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Technical Debt: Balancing Short-Term and Long-Term Design Architecture

By Dick Weisinger

Technical debt refers to costs that accrue over time related to poor architectural choices. Often deadlines force coding choices that are expeditious in the short term but over time become headaches to maintain. The future time needed to maintain poor coding is the technical debt that needs to be carried forward. The debt can often be reduced but requires a short-term effort of refactoring or rewriting the problem code.

Dag Liodden, Founder at Crisp, identifies three types of technical debt:

  • Deliberate. Shortcuts were taken in order to meet delivery deadlines.
  • Accidental/Outdated. This includes software designs that didn’t anticipate the future or which are a mismatch for features based on a mismatch of technology.
  • Bit-rot. This is software that erodes over time, often because it is maintained by multiple people.

When taking on new projects it’s good to make technical debt a component of the overall design. It’s important to factor in decisions which may be short-terms ‘wins’ but which will lead to longer-term expensive maintenance headaches. Whenever possible technical debt should be reduced so that maintainable software is produced.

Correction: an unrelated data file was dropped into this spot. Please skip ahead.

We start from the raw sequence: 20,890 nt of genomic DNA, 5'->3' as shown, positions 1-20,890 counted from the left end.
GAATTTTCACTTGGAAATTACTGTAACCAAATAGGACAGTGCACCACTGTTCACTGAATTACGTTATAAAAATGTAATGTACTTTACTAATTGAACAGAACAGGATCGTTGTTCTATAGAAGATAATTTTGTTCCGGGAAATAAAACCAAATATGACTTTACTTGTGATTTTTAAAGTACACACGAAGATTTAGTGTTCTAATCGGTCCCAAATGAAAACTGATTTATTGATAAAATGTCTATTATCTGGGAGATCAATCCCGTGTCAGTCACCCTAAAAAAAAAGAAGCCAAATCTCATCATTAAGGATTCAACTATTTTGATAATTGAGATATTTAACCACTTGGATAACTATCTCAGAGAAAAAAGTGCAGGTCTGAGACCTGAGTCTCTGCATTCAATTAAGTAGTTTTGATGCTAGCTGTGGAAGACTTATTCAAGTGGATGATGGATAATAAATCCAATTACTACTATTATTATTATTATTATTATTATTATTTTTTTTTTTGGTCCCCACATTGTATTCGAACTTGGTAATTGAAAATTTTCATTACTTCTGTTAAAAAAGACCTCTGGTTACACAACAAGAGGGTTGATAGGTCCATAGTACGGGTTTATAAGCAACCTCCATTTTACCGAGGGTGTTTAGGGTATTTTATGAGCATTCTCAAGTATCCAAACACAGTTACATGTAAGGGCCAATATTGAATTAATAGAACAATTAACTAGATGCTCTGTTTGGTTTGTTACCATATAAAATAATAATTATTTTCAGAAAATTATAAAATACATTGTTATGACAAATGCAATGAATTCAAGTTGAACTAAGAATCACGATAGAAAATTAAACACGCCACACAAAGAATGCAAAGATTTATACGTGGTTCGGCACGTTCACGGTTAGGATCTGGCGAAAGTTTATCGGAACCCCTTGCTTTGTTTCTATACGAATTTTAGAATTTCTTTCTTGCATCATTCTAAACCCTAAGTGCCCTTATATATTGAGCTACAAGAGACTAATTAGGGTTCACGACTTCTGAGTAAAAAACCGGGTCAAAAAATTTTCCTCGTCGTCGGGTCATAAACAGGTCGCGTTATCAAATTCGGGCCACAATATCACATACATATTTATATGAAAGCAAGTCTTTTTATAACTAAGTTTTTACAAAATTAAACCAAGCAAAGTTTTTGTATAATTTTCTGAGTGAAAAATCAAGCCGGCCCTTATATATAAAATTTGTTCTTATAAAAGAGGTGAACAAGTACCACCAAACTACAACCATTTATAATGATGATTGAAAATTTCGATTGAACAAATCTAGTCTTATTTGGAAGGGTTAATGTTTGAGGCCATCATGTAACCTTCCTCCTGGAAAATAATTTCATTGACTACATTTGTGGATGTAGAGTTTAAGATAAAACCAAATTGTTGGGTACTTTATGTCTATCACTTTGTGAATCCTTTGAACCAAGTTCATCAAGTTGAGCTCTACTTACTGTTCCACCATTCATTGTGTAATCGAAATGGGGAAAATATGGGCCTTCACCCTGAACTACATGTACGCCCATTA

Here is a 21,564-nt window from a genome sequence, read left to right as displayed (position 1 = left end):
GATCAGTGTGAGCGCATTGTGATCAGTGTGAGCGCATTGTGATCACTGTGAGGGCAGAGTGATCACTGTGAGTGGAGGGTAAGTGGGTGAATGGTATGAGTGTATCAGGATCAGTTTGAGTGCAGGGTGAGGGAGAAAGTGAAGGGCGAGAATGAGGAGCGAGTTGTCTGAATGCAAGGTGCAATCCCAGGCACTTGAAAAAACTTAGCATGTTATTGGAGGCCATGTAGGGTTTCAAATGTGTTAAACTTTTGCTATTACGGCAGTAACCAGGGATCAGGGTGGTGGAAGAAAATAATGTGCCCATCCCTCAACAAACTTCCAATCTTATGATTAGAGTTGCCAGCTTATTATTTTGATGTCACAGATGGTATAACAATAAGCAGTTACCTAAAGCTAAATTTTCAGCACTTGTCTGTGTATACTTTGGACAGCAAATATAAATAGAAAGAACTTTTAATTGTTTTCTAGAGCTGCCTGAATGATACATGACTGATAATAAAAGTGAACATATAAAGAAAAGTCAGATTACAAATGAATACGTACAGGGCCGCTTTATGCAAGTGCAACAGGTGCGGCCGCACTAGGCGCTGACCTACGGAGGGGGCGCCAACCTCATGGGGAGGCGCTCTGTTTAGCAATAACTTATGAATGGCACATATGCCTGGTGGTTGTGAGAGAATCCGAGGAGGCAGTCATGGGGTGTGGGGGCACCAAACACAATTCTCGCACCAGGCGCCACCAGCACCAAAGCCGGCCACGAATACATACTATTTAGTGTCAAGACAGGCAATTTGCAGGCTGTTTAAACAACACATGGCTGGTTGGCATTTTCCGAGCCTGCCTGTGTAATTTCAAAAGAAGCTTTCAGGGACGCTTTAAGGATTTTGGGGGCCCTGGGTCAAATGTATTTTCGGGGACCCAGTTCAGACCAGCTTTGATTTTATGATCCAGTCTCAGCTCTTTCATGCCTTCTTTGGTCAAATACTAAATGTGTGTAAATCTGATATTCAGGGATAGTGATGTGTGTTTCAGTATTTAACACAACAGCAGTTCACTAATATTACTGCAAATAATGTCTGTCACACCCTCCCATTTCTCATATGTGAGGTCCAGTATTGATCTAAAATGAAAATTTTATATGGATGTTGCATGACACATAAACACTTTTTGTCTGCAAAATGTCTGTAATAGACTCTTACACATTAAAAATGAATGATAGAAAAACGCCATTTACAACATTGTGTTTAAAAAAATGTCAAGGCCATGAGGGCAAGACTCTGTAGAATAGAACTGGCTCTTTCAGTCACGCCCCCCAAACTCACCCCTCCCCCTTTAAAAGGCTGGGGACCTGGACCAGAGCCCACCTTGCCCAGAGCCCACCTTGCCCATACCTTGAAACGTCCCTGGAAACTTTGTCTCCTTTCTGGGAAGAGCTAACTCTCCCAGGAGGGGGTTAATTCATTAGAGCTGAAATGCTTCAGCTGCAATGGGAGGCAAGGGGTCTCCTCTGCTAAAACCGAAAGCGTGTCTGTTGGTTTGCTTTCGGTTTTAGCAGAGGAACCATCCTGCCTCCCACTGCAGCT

Grady Booch, creator of the Unified Modeling Language (UML), said that “the concept of technical debt is central to understanding the forces that weigh upon systems, for it often explains where, how, and why a system is stressed. In cities, repairs on infrastructure are often delayed and incremental changes are made rather than bold ones. So it is again in software-intensive systems. Users suffer the consequences of capricious complexity, delayed improvements, and insufficient incremental change; the developers who evolve such systems suffer the slings and arrows of never being able to write quality code because they are always trying to catch up.”

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